I have a couple of questions, or food for thought:
1. While it is probably true to say that the natural sciences are more anglicized than other branches, is there a risk that our mother tongues will also withdraw from the humanities? (I, for instance, prefer writing poetry or prose in English, less in Swedish. Maybe because I find Swedish more "commanding", academic and less sensual than English. Are there established non-English writers who write directly in English?)
2. Are other languages (French, German, maybe Swedish, Finnish...) on the slippery slope due to their restrictiveness and the world-wide expansion of English? (German and French are constantly on guard against foreign words.)
3. Can a country's strong political or economic image outside suffice to save its language from slowly drying out, when English expands? A language survives and grows through variety and usage.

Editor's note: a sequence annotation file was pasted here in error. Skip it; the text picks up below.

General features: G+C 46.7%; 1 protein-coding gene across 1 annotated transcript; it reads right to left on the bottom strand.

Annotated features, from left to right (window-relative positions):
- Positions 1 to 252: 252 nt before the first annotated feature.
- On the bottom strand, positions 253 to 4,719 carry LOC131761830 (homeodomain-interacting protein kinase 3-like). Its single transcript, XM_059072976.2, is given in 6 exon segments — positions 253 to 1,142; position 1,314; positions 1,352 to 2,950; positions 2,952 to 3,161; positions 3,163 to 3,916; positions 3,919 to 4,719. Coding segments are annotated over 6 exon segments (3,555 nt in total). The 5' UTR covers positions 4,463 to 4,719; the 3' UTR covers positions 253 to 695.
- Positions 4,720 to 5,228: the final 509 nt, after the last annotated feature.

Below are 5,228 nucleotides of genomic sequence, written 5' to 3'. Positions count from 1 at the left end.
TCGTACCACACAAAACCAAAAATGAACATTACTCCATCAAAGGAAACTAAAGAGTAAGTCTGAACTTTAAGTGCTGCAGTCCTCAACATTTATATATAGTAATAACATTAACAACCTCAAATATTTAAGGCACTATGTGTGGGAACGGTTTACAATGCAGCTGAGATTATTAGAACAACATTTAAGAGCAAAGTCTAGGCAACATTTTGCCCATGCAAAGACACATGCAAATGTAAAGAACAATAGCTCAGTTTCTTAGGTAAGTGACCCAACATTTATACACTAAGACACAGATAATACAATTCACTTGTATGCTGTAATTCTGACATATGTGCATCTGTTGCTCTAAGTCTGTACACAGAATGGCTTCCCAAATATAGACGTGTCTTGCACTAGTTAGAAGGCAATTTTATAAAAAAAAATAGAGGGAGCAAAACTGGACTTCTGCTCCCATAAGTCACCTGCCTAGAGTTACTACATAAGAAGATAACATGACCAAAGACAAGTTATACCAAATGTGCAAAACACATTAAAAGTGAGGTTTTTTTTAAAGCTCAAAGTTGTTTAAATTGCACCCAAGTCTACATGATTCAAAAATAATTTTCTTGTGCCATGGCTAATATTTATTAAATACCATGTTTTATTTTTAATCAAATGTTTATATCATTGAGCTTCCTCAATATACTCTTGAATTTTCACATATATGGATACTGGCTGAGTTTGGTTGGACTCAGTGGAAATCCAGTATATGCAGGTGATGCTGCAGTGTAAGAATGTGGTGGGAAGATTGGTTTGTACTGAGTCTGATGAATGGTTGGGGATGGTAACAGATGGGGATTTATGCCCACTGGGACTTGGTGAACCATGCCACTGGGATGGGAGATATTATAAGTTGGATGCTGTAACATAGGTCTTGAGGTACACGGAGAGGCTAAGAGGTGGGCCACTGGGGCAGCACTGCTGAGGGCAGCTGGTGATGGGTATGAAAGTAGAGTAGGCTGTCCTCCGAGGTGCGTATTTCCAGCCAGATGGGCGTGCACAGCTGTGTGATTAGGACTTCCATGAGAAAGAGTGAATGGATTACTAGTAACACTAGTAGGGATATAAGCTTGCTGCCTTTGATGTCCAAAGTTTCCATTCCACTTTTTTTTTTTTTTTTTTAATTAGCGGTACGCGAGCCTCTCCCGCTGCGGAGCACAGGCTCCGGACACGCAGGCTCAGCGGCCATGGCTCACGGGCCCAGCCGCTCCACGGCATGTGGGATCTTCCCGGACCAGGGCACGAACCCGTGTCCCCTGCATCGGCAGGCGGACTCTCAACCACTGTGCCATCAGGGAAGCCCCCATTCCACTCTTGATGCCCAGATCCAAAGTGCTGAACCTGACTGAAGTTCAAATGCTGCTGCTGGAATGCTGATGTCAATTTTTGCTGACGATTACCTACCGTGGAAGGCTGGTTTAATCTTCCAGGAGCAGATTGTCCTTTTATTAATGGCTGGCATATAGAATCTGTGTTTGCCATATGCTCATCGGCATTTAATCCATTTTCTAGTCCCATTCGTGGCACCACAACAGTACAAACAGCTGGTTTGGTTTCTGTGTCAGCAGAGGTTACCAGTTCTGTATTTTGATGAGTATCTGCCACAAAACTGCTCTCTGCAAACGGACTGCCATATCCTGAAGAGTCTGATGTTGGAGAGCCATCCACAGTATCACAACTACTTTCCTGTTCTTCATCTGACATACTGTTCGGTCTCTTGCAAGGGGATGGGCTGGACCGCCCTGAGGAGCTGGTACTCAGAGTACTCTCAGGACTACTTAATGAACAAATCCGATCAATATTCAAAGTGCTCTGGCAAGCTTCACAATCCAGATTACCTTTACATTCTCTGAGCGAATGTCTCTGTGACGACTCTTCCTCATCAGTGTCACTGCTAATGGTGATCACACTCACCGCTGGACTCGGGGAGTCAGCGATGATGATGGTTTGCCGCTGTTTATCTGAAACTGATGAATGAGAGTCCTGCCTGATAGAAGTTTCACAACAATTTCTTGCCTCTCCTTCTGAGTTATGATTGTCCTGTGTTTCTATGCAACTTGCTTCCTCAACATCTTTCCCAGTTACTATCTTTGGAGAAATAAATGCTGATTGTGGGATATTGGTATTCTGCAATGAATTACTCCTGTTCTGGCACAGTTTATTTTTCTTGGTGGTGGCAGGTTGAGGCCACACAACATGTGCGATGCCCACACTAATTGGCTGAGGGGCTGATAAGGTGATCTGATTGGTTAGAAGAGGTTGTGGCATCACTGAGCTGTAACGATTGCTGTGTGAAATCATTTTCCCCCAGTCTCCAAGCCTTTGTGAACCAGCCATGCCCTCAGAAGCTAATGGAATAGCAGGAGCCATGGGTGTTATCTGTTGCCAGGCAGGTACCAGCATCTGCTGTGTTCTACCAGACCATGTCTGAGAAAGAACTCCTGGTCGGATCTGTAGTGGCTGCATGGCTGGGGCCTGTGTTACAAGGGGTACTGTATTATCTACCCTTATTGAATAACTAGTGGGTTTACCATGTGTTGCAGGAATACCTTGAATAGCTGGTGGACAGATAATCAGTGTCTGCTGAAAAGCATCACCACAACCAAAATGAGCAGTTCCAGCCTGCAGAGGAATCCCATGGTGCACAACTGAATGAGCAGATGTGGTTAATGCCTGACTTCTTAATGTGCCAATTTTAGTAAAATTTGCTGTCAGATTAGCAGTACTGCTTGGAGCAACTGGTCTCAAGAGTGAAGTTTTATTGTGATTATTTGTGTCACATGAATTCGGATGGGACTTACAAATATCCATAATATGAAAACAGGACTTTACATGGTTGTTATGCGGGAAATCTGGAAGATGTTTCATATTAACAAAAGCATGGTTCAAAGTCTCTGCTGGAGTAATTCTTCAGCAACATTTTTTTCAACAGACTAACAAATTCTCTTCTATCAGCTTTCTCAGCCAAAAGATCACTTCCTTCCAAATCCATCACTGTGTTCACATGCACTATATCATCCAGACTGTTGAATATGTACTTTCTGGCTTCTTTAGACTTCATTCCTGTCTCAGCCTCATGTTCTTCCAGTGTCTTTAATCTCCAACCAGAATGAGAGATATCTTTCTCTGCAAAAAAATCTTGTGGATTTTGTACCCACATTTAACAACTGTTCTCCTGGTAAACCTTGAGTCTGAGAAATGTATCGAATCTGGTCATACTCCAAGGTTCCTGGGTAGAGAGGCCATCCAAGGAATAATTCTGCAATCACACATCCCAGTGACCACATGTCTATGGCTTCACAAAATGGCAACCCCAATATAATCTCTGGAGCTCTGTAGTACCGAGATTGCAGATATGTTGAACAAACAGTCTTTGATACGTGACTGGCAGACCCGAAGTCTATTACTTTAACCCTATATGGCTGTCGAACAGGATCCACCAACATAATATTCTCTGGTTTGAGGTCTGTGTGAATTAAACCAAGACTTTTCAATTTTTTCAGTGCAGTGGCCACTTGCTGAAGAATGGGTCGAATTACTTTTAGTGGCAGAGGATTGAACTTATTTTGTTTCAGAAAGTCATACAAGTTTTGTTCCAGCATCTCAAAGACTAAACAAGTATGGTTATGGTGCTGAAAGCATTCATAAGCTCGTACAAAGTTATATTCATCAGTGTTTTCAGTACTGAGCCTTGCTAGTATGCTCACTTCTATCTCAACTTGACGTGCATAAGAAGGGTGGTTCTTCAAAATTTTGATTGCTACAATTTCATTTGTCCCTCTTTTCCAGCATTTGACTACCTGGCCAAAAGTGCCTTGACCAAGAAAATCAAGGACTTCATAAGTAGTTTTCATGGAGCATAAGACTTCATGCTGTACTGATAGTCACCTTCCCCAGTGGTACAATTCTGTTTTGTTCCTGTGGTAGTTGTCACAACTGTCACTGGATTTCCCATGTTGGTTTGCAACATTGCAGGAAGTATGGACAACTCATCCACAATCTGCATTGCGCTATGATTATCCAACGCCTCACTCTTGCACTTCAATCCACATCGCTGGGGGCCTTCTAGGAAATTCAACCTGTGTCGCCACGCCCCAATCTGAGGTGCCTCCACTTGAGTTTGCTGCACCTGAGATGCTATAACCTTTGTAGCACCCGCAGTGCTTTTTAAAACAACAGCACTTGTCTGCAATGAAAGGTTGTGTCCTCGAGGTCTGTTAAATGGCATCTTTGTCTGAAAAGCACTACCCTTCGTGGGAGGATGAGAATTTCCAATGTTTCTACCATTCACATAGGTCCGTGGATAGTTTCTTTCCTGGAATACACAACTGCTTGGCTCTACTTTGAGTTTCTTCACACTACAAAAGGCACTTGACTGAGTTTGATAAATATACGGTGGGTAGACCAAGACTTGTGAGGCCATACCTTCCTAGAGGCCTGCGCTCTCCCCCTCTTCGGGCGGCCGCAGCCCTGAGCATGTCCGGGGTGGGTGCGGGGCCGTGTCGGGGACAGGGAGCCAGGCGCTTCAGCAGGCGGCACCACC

Last edited by bianca; 26-Aug-2007 at 15:03.
As for point 2, I can tell you about the Italian situation. Italian linguists say 2% of the words in Italian dictionaries are English words. This may not appear a very large number but you must consider that the majority of these words are everyday words (not technical words) and their number is constantly increasing. Italian speakers make use of English words without knowing neither their meaning nor their pronunciation and some can neither speak English nor master their mother tongue.